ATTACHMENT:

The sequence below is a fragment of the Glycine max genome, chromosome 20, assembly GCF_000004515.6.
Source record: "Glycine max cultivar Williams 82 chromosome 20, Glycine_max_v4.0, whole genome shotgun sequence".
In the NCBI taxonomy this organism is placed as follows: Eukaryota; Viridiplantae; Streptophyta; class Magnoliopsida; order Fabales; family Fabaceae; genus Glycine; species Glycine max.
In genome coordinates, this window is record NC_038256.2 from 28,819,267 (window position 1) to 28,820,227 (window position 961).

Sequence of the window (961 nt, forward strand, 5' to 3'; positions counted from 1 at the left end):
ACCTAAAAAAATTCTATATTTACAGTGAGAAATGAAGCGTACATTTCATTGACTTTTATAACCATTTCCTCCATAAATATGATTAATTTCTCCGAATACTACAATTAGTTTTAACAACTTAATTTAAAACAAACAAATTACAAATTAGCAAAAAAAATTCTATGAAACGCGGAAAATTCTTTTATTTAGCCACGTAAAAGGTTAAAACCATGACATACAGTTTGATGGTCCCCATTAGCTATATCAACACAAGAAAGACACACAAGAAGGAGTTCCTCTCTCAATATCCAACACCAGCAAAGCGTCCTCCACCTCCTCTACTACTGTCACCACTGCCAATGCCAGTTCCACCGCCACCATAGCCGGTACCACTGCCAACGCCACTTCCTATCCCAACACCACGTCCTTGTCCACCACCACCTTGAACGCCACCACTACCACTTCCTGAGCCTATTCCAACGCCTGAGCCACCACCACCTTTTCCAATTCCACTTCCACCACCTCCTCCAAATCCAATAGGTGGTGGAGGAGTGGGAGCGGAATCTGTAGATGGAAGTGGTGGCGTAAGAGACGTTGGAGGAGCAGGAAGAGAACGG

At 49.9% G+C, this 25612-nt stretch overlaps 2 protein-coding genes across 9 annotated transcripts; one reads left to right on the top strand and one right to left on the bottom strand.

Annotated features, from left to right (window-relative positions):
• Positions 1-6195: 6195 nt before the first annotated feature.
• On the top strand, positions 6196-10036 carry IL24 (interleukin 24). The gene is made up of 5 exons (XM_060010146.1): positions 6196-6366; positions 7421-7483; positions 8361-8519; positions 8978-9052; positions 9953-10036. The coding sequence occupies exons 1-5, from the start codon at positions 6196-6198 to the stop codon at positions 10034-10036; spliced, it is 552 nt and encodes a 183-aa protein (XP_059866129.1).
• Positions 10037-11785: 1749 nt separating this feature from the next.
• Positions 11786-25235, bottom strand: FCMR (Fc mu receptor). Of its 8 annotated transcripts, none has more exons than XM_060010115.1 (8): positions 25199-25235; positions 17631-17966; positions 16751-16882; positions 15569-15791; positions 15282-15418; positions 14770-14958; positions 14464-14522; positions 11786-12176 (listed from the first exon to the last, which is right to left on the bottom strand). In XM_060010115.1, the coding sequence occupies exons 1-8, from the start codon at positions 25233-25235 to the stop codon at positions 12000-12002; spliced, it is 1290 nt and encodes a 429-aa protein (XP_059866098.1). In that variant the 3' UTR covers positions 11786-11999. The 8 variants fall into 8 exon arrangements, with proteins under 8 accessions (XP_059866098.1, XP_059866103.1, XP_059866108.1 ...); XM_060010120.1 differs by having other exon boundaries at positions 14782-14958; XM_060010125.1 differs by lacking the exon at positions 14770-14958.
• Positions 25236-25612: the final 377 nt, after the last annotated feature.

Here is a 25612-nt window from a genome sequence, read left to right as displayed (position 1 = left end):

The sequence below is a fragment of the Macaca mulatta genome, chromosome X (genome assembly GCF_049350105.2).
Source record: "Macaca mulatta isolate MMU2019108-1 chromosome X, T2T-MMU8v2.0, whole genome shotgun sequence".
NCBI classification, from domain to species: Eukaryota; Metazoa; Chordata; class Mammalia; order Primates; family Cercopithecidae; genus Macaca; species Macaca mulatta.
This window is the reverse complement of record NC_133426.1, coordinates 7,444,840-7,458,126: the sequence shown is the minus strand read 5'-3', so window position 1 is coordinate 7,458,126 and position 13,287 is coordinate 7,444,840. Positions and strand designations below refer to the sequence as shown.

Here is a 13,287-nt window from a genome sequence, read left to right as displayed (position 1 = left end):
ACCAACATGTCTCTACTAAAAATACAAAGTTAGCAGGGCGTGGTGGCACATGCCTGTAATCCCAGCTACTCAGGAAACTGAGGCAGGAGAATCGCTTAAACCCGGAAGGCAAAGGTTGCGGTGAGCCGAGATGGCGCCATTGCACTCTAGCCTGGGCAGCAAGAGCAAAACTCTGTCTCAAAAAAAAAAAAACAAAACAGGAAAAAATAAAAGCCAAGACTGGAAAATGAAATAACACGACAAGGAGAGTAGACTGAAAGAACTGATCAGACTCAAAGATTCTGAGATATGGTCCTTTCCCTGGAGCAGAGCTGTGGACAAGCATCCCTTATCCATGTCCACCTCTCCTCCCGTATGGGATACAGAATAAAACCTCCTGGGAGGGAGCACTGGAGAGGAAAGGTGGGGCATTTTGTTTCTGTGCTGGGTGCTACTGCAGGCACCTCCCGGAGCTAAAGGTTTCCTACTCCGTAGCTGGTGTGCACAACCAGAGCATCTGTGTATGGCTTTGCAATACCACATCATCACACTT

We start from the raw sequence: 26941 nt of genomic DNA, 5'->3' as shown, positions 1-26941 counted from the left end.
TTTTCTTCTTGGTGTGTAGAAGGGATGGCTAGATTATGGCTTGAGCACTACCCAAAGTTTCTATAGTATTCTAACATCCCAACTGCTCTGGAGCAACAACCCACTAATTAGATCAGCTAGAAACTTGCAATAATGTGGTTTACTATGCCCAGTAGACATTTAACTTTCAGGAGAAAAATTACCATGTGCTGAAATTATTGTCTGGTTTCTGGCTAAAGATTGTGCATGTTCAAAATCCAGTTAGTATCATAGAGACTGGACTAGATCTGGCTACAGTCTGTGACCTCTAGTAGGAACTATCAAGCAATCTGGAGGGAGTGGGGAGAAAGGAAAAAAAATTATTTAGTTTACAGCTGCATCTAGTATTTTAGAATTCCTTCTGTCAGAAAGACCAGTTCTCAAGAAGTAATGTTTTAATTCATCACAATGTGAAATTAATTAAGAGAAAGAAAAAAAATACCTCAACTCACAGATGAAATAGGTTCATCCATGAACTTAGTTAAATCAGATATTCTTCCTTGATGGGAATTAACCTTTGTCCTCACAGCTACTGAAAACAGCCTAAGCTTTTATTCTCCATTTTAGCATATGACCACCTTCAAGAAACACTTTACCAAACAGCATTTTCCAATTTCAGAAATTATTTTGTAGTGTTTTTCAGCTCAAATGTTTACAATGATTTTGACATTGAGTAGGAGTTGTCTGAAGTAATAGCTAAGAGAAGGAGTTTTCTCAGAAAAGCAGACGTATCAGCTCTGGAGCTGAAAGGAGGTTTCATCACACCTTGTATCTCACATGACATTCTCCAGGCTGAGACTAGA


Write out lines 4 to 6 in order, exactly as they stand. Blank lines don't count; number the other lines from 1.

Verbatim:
In genome coordinates, this window is record NC_038256.2 from 28,819,267 (window position 1) to 28,820,227 (window position 961).

Sequence of the window (961 nt, forward strand, 5' to 3'; positions counted from 1 at the left end):
ACCTAAAAAAATTCTATATTTACAGTGAGAAATGAAGCGTACATTTCATTGACTTTTATAACCATTTCCTCCATAAATATGATTAATTTCTCCGAATACTACAATTAGTTTTAACAACTTAATTTAAAACAAACAAATTACAAATTAGCAAAAAAAATTCTATGAAACGCGGAAAATTCTTTTATTTAGCCACGTAAAAGGTTAAAACCATGACATACAGTTTGATGGTCCCCATTAGCTATATCAACACAAGAAAGACACACAAGAAGGAGTTCCTCTCTCAATATCCAACACCAGCAAAGCGTCCTCCACCTCCTCTACTACTGTCACCACTGCCAATGCCAGTTCCACCGCCACCATAGCCGGTACCACTGCCAACGCCACTTCCTATCCCAACACCACGTCCTTGTCCACCACCACCTTGAACGCCACCACTACCACTTCCTGAGCCTATTCCAACGCCTGAGCCACCACCACCTTTTCCAATTCCACTTCCACCACCTCCTCCAAATCCAATAGGTGGTGGAGGAGTGGGAGCGGAATCTGTAGATGGAAGTGGTGGCGTAAGAGACGTTGGAGGAGCAGGAAGAGAACGG